Compared to the crisis in Earth’s atmosphere, the increased acidity of our oceans have received scant attention, which makes Bryan Walsh’s article on the Bermuda Institute of Ocean Sciences very welcome. Radically altering the nature of our seas is likely to lead to disastrous consequences for all life everywhere. If the oceanic food chain collapses due to acidification, the lives of billions of people will be jeopardized, along with those of the other creatures with whom we share the Earth. Giant corporations and the climate-change denialists they fund are symptomatic of a short-sighted and ignorant fixation on immediate profits; when a good quarterly report outweighs the long-term health of the planet, humanity becomes an endangered species…which will surely be bad for business. America is the world’s largest per capita emitter of greenhouse gases; we must take responsibility for the natural systems we are destroying.

Warren Senders

Month 4, Day 6: Horse, Horse, Tiger, Tiger

One day up, one day down. This is good news: President Obama has opened the door to potential regulation under the Clean Water Act (CWA) of CO2 that causes ocean acidification.

I’m now writing him twice a week, it seems.

Dear President Obama,

I am writing to applaud your initiative in considering using the Clean Water Act to regulate CO2. Oceanic acidification is one of the most pressing elements of the hugely complex conundrum that is global climate change, and it has not received as much attention as atmospheric greenhouse gas emissions.

Huge numbers of marine species depend on coral reefs for food and habitat, and the world’s corals are dying, killed by changes in the acidity of seawater as it absorbs more carbon dioxide. These changes have the potential to radically alter the food chain for much of life on earth; quite literally, the lives of billions of people depend on the sea. Furthermore, some species of phytoplankton will be unable to survive the increased oceanic acidity — and these tiny creatures are essential to the earth’s oxygen supply.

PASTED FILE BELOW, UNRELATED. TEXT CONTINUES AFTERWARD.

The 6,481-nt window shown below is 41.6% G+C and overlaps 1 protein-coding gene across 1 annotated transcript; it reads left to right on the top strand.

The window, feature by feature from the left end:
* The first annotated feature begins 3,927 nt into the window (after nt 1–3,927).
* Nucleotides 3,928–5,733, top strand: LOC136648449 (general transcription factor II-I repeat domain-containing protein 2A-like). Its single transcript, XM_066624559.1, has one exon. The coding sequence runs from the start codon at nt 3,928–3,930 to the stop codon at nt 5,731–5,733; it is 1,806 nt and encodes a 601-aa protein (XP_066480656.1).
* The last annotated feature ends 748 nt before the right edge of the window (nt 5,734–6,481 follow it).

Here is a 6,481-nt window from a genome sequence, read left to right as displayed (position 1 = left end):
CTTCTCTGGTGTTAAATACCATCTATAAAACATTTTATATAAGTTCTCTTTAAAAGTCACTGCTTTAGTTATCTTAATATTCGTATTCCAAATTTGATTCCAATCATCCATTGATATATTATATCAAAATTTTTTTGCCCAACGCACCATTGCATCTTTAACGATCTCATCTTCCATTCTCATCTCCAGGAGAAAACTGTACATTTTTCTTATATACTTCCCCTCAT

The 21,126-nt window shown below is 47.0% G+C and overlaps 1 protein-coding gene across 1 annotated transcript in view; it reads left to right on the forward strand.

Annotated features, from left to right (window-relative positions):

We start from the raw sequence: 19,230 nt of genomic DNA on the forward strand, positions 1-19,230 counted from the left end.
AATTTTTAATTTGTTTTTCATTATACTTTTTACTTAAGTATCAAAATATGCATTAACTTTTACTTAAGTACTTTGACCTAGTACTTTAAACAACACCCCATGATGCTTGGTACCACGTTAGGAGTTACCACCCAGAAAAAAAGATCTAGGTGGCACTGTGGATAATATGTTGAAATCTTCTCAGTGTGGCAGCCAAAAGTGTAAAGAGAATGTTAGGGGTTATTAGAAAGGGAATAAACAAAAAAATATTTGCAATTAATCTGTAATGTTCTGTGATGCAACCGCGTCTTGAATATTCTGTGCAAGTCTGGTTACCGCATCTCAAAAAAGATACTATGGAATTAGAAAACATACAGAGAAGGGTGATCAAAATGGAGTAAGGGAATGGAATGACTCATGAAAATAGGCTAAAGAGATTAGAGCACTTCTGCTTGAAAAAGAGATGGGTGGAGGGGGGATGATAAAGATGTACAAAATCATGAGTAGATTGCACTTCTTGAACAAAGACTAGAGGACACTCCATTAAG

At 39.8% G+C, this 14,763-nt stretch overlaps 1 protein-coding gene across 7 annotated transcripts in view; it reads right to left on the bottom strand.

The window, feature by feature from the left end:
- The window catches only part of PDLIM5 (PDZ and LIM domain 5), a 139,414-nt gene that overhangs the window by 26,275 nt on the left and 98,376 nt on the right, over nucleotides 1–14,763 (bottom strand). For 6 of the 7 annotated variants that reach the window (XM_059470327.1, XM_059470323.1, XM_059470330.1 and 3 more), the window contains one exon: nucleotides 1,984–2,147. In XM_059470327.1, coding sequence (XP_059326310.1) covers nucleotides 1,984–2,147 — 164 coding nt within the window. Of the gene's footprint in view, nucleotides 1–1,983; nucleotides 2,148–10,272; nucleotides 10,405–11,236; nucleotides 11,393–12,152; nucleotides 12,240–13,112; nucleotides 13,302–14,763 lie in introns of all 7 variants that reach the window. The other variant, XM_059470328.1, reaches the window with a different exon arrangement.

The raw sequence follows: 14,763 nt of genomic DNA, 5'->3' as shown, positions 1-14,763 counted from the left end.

Food and breathable air for the world’s population. That’s what’s at stake in this decision. You’d think it’d be obvious, even to the Republican party (I’m afraid you’d be wrong). Please use the power of your presidential “bully pulpit” to make the case for strong action on oceanic acidification, and for increasing the power of the EPA and its use of the Clean Water Act.

Thank you.


Warren Senders

Month 2, Day 18: “…Heard the Roar of a Wave That Could Drown the Whole World”

I was reading about oceanic acidification in another alarming piece at DK — the diarist FishOutOfWater specializes in ocean stuff that’s hair-standing-on-end scary. Another commenter made some powerful suggestions about what humans have to do if we are to head off this catastrophe, and eventually that comment turned into a substantial diary, which you should definitely read. Anyway, I was thinking about all that when I sat down (rather late in the day, actually) to write my LOTD.

I didn’t sleep a lot last night, and I’m too beat to think of a new recipient for this one…so I’ll send it to Time Magazine, and after they don’t print it, I’ll send it somewhere else.

Edward Abbey said it well: “Growth for the sake of growth is the ideology of the cancer cell.” Our national models of prosperity are built on a foundation of quicksand: the notion that endless economic growth is both possible and a good idea. It is a sad commentary on political realities that simply stating the obvious truth that we live on a finite planet is electoral suicide. But if we don’t face that inconvenient fact sooner rather than later, we will be facing a much messier suicide, as the Earth’s resources fail us. Take the world’s oceans, for example.

Oceanic acidification is indisputably caused by human CO2 emissions, and has already reached levels not seen on this planet for fifty-five million years; the entire marine food chain is at risk — and half of humanity depends on the sea for sustenance. If excess acid kills the phytoplankton that provide significant proportions of our oxygen, we can add mass suffocation to the mix. How many people would die? Give or take a few hundred million, we’re looking at something like three billion. That’s a hundred and fifty times the size of the Nazi holocaust; one hundred and fifty Hitlers.

Americans were ready to go to war in the aftermath of 9/11, a tragedy that cost us around five thousand lives. Are we prepared to make drastic changes in the way we live to forestall a slow-motion tragedy equivalent to six hundred-thousand 9/11’s? Are we prepared to radically re-evaluate the way we understand success? Prosperity? Progress? Humanity in general, and America in particular, must effect a profound transformation in our economic thinking if our species is to survive.

Warren Senders